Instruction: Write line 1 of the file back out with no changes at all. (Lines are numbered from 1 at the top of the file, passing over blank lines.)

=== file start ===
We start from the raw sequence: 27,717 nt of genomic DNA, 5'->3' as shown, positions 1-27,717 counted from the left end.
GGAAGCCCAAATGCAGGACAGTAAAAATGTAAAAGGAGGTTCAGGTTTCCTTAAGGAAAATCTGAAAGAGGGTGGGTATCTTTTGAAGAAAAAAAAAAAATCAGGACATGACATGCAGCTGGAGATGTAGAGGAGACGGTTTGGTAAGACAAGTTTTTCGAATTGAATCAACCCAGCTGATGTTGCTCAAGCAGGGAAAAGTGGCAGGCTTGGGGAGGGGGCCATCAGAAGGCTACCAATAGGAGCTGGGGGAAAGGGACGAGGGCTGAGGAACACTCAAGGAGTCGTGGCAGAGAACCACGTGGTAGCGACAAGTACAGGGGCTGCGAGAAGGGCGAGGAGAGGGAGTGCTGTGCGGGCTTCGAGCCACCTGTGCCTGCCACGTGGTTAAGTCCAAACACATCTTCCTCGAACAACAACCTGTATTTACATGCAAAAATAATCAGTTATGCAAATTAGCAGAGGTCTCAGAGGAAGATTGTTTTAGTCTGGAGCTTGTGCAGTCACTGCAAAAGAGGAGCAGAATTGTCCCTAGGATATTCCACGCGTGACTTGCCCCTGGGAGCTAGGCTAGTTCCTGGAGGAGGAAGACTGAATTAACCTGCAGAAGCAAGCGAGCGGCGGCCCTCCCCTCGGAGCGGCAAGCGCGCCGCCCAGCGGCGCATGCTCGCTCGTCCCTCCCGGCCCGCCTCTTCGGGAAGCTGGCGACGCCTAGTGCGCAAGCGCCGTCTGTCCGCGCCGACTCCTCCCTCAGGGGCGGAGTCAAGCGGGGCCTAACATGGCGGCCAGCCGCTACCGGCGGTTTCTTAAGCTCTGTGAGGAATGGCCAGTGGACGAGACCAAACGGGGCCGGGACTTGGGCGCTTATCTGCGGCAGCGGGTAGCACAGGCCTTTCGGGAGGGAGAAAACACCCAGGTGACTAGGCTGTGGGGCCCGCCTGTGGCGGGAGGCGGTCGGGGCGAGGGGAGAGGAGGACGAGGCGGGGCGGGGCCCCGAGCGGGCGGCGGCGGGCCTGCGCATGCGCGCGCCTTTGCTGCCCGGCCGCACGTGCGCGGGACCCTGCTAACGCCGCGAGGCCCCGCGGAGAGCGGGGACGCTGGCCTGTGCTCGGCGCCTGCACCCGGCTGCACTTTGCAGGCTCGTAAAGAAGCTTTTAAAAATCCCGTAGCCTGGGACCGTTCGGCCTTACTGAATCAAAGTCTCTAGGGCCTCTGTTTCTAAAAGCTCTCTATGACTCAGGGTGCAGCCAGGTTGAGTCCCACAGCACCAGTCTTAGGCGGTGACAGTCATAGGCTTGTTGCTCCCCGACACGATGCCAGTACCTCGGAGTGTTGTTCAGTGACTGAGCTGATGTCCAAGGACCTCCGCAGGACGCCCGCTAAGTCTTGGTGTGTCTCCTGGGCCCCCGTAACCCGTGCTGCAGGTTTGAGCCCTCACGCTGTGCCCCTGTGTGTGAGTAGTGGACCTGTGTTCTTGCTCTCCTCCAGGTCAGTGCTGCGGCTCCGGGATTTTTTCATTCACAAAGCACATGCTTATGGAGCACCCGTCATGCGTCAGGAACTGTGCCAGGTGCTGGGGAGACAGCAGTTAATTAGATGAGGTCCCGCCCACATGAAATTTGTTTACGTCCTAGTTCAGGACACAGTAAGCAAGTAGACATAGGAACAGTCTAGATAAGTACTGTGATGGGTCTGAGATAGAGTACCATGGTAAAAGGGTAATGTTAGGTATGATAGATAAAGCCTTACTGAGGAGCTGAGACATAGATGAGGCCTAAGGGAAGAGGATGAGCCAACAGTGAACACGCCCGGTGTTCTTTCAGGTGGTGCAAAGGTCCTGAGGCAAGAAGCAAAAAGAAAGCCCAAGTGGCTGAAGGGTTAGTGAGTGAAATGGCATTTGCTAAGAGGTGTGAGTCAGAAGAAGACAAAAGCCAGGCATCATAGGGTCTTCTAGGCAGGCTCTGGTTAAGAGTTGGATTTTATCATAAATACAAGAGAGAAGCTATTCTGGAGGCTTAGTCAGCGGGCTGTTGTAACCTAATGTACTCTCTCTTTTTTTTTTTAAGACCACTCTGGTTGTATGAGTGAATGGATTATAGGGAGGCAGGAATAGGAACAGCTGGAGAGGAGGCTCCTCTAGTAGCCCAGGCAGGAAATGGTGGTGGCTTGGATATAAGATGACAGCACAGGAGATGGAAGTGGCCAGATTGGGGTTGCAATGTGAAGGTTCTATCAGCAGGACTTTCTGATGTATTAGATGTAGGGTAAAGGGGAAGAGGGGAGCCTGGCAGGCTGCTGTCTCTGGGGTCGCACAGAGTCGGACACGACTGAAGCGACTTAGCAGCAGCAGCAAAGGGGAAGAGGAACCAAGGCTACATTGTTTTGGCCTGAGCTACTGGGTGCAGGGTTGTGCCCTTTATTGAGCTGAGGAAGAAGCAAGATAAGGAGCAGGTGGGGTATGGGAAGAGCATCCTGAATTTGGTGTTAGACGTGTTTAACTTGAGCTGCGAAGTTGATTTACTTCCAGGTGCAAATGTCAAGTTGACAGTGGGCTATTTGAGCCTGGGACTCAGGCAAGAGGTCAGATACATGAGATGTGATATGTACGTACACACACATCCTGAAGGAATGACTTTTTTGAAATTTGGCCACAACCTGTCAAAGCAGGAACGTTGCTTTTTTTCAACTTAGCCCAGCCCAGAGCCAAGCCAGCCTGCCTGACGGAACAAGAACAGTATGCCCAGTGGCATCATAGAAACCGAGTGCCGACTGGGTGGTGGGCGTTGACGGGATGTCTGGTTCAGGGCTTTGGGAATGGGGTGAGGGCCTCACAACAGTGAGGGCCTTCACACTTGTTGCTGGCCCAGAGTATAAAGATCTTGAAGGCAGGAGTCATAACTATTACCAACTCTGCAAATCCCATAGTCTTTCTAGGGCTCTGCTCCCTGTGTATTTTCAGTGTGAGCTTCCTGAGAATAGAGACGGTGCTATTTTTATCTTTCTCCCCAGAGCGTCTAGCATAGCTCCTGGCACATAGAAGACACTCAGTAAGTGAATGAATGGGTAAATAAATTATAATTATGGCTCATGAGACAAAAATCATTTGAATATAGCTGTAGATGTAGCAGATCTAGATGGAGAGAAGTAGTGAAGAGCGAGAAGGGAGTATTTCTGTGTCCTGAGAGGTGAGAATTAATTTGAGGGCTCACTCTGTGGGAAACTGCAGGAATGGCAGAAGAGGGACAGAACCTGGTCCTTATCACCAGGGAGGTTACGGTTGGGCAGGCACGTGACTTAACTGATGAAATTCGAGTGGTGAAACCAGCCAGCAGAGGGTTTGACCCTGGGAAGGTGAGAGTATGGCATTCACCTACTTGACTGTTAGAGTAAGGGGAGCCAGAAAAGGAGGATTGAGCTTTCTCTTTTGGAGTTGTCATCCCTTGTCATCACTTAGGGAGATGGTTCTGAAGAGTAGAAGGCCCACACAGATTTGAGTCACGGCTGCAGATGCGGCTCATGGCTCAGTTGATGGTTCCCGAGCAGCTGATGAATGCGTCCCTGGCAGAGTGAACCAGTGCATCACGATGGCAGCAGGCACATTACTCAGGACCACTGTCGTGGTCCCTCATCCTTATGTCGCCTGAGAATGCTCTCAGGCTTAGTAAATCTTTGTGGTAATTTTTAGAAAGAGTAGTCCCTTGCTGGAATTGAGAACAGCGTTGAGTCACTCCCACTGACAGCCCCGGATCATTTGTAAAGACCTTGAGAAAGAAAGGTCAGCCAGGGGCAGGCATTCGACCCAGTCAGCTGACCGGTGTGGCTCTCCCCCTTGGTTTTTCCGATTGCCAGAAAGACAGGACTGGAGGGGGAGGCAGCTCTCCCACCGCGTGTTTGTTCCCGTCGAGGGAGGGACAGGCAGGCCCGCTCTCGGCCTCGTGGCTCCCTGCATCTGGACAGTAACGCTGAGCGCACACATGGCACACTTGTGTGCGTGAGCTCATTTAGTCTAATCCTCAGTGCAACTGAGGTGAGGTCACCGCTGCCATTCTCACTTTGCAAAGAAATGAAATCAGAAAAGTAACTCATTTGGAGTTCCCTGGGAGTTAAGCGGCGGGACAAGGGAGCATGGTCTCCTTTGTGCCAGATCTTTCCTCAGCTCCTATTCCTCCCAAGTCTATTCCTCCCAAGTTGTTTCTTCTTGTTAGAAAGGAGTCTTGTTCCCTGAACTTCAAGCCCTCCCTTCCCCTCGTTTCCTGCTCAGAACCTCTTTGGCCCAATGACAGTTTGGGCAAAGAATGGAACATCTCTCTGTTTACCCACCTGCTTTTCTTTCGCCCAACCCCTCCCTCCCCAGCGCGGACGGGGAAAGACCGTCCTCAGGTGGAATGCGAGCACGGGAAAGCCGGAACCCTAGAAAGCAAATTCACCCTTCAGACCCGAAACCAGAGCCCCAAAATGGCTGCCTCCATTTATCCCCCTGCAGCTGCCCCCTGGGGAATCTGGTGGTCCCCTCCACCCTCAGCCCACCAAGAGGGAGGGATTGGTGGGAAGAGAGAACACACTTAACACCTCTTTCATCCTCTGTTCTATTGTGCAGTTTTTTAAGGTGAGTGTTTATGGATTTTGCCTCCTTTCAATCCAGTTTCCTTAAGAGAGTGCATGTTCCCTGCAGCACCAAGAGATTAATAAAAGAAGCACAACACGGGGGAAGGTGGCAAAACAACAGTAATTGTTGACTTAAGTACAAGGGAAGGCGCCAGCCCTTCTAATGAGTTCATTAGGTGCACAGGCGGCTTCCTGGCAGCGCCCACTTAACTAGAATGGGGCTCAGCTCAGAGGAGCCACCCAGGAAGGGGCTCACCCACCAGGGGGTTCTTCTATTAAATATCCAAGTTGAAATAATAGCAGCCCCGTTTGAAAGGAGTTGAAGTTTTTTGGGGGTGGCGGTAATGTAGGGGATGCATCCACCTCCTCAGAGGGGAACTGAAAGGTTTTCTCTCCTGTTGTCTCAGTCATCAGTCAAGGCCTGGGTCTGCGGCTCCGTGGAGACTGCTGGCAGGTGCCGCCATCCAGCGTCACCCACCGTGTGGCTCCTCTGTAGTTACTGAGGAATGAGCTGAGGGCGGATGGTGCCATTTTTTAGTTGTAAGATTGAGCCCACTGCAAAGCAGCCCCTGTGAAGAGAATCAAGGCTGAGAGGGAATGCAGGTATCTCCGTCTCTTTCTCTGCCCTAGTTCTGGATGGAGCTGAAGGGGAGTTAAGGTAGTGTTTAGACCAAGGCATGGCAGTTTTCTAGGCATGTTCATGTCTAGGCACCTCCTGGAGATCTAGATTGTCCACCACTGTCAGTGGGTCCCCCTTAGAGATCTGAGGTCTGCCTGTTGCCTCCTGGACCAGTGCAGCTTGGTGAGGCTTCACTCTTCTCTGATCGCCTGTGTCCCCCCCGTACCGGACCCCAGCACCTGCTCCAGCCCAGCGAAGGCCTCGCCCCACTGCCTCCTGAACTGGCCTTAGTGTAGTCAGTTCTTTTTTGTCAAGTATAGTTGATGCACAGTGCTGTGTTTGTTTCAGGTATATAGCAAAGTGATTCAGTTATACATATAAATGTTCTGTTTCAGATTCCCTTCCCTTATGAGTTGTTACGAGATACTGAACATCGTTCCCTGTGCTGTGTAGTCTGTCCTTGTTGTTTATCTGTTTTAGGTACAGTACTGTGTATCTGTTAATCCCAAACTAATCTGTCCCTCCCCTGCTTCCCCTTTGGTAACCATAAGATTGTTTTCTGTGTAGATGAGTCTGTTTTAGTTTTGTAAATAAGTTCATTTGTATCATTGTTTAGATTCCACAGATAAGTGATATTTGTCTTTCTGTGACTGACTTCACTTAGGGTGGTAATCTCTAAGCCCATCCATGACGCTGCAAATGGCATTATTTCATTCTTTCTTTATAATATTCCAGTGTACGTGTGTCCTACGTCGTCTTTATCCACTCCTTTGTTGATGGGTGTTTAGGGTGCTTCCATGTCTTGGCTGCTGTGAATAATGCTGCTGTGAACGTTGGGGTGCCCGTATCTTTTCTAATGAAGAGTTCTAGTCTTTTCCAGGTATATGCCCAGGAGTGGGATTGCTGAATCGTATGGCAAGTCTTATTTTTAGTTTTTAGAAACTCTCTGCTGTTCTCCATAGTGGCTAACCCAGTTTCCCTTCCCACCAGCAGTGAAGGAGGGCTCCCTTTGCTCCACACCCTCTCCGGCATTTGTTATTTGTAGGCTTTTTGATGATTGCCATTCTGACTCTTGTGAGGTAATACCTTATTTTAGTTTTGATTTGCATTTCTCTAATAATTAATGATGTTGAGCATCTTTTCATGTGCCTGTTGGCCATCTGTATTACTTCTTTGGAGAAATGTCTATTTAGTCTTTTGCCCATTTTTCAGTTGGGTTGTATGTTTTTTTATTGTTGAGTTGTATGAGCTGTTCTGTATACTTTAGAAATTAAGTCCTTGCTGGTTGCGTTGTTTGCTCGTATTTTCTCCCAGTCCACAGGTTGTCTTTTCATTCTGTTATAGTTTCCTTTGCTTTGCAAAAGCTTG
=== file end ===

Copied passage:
We start from the raw sequence: 27,717 nt of genomic DNA, 5'->3' as shown, positions 1-27,717 counted from the left end.